Crypto Classifications , Written by Devon Jenkins
As part of McCoy Russell’s intellectual property portfolio education, this is Devon Jenkins here to break down some of the most exciting topics in the world of trademarks and branding.
With the price of Bitcoin recently eclipsing a staggering $60,000 per coin, it is safe to say that what many are calling global “crypto-mania” is in full effect. Past Bitcoin, it is estimated that there are over 9,000 other “alt coins” currently in the market. While some established names such as Etherium and Ripple have been around for years, in just the past few months we’ve also seen the world-wide emergence of new currencies like Dogecoin, and its contemporary, the Shiba Inu coin. With the international prevalence of these new and creative brand names, it is more important now than ever for the companies creating these coins to think about filing trademarks to secure their intellectual property rights.
To receive a trademark, the name or logo associated with any cryptocurrency must be distinctive, and used to identify the source of the currency. The USPTO tends to shy away from providing trademark protection for mediums of exchange, but with some creative thinking, the agency has left the door open for savvy intellectual property attorneys to craft filings which will protect the goods and services most closely associated with their clients’ mark.
This means that companies must truly break down the essence of what they are providing to the public.
If the company focus is rooted in providing digital wallets to store cryptocurrency, then filing an application in Class 9, covering software products, may be the most appropriate fit.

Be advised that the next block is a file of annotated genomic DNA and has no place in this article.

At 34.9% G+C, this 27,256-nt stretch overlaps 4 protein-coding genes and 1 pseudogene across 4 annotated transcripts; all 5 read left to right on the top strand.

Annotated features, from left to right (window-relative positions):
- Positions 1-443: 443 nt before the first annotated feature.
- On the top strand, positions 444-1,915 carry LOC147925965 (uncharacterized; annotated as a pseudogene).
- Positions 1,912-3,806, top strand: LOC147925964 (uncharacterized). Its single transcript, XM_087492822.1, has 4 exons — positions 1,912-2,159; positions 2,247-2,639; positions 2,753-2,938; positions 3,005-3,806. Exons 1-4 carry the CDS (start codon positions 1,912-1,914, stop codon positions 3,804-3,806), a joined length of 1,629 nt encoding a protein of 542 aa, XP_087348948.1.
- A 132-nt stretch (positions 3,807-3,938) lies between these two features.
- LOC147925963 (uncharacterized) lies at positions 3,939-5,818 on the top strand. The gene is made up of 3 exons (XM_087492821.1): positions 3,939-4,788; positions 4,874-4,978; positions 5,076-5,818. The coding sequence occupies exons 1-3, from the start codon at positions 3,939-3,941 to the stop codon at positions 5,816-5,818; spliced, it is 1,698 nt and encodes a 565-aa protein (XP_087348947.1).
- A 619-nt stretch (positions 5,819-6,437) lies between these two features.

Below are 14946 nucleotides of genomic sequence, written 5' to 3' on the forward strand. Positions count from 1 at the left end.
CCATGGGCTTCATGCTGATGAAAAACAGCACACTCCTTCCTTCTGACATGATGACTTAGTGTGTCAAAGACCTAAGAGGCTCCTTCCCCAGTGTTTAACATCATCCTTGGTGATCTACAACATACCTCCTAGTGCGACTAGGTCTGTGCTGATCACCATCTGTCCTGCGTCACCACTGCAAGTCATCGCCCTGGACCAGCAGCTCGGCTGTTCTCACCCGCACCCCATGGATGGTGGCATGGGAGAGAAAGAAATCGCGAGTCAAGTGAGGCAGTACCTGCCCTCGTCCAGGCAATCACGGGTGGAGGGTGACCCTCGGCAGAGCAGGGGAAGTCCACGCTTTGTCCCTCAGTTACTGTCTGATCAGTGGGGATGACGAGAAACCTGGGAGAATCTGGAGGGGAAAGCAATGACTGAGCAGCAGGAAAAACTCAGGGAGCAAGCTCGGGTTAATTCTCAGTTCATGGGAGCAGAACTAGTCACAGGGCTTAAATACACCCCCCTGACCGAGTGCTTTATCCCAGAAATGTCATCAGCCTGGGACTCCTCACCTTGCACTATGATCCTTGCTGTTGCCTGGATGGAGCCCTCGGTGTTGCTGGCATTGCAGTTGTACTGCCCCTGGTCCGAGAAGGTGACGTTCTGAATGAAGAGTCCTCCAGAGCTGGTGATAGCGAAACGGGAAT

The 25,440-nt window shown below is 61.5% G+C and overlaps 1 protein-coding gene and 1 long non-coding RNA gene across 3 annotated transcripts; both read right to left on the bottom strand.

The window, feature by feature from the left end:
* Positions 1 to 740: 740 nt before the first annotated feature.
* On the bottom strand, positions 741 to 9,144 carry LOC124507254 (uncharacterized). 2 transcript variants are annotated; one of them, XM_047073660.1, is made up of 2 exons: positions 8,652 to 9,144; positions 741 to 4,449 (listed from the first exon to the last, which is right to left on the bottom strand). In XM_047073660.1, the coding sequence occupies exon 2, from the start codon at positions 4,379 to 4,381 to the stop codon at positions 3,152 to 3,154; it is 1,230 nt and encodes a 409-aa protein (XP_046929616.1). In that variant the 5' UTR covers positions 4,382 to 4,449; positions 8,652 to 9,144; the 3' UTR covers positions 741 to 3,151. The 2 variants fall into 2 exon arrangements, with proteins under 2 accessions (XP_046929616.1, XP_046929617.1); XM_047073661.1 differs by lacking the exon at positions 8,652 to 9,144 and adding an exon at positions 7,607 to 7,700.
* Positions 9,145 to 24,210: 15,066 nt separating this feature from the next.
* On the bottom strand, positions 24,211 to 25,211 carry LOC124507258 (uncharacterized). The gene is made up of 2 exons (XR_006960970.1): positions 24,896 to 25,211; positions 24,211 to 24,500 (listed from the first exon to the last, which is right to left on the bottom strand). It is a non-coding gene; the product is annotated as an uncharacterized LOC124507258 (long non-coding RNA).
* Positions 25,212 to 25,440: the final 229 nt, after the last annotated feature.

If the business directly provides the coins to the public, then a consideration may be Class 36, covering financial services, which would include cryptocurrency payment processing, financial consulting, and any trading or brokerage services.
Still another approach would be to view the company as providing software as a services (SAAS) protected under Class 42, which would shift the focus from financial services to computer-related services including the software for recording and settling trades in cryptocurrency.
While it can be difficult to break down the goods or services offered by a cryptocurrency company into its core elements, at McCoy Russell, we take the time to make sure that our clients understand the full scope of their brand and appreciate the financial security provided by their intellectual property.
One aspect that our team makes sure to focus on is thinking beyond the initial cryptocurrency applications of the mark and considering all of the goods and services that could be associated with the brand in the future. The previously-mentioned alt coin Etherium for example just filed its last trademark application under Class 25 for shirts and t-shirts! It is important to not only take stock of where your crypto company is now, but also where it is heading.
Thanks for watching and stay tuned for more news and tips in trademarks and branding from the McCoy Russell team.